Dr. Irons: Well, it's the perfect goal to have right now. I think we'll see that the devil's in the details. We hear that there is going to be a plan that is going to be announced, that they'll be working with the states to help create this infrastructure, to make this happen. Dr. Fauci, I heard him on TV last week, say that it's doable. I think that I, for one, I'm waiting to see what that plan is, and I think that if I were a state public health official, I think it would be helpful to know what the plan is also.
Unger: In other news, we've talked about asymptomatic transition for a long time and the suspicion and that a lot of that was being driven by asymptomatic transmission. What's the news that we're getting now about how that's happening?
Dr. Irons: Well, it seems to be validating what we've talked about all along. There was a report last week in the Washington Post that people with no symptoms transmit more than half of the cases, according to a model developed by CDC researchers. According to that model, 59% of transmissions come from asymptomatic people. So, it's what we've been talking about from the beginning and really emphasizes the need for everybody to mask. Those findings were published in JAMA Network Open last week. The other thing is that the variant, first identified in Britain and now driving a surge and overwhelming hospitals there, has been spotted in a handful of cases in the United States. But the CDC estimates that accounts for less than 0.5% of cases in our country so far. We don't have the most ... we've heard over the weekend, we don't have the most robust genetic surveillance system, but we actually do have a system for flu, to monitor for changes. So, my guess is that the CDC is aware of that and working on that.
Unger: Well, in regards to the variant, there was some good news that came out regarding the vaccine effectiveness. Any perspective on that?
Dr. Irons: Yeah. The big question that came out, obviously, when people were, when we were thinking about the effect of the UK variant, and what we're seeing in Europe is will the vaccine, will the Pfizer, will the current vaccines be effective against that? The good news that we heard on Friday was that Pfizer and BioEnTech announced that their vaccine is effective against one of the mutations present in the new, more easily transmissible variant.
Unger: Well, that is certainly a relief. There was some more additional discussion around about the variants, some kind of confusion introduced at that level. Do you want to talk more about what happened there?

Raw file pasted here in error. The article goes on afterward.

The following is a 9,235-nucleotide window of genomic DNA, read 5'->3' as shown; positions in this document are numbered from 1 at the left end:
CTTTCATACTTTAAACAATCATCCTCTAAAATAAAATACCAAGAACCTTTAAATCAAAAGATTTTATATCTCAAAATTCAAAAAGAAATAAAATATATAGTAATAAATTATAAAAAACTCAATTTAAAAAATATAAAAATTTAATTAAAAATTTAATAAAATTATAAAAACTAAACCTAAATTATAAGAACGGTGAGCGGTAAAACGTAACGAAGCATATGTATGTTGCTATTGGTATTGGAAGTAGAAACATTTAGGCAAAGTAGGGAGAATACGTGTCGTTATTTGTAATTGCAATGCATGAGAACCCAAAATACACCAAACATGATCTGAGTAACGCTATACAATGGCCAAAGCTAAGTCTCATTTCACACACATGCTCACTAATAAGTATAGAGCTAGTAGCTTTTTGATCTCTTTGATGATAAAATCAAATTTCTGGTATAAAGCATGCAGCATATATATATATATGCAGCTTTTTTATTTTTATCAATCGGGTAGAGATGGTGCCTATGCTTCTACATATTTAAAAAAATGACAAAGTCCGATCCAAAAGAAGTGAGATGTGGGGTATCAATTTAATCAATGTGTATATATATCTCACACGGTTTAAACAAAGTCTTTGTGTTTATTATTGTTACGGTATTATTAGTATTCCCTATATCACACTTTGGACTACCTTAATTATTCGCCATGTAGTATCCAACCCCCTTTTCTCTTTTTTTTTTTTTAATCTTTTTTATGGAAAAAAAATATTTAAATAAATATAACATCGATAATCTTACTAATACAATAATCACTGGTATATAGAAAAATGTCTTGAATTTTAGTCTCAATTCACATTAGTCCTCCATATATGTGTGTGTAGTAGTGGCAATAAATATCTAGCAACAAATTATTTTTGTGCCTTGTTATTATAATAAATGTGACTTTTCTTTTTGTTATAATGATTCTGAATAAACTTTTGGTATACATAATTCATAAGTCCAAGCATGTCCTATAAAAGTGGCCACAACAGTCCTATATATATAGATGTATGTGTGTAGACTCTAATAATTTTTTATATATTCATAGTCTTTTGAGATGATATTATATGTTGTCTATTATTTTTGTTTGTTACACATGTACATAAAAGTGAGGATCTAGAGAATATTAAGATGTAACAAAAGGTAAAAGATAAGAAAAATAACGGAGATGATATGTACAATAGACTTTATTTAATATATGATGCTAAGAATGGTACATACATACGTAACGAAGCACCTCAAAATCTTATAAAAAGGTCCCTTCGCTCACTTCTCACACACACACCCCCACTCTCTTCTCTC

Dr. Irons: Yeah. Last week, published on Friday, there were reports of a highly contagious new variant in the United States and walking that back, it was based on a speculative statement made by Dr. Deborah Birx. It sounds as though she was speculating on the current surge in the United States and the possibility that maybe that could be caused by a new variant. I think what's real, CDC officials didn't agree with her assessment. They walked that back. They issued a statement saying that they're monitoring all emerging variants of the coronavirus, including in 5,700 samples collected in November and December to date. They have not seen the emergence of a particular variant in the U.S., But I think it brings up an even more important point is that we need to recognize what's speculation. What people are thinking about as an academic thought process, and what's been proven by evidence, and sometimes that actually gets lost in the translation. I think we all have to be really careful about that and be very clear about what is part of a thought process and what has really been confirmed.
Unger: Well, thank you so much Dr. Irons, and by the way, thank you for being part of our AMA Research Challenge and being one of our judges. I'd just like everyone out there to tune in to AMA's YouTube channel, 7 p.m. Central time on Wednesday, January 13th, to take a look at the five finalists for the AMA Research Challenge, where one of them will be picked a winner. Join us then. Again, thanks Dr. Irons for being here today. We'll be back with another COVID-19 update shortly. In the meantime, thanks for joining us. Please take care.
Disclaimer: The viewpoints expressed in this video are those of the participants and/or do not necessarily reflect the views and policies of the AMA.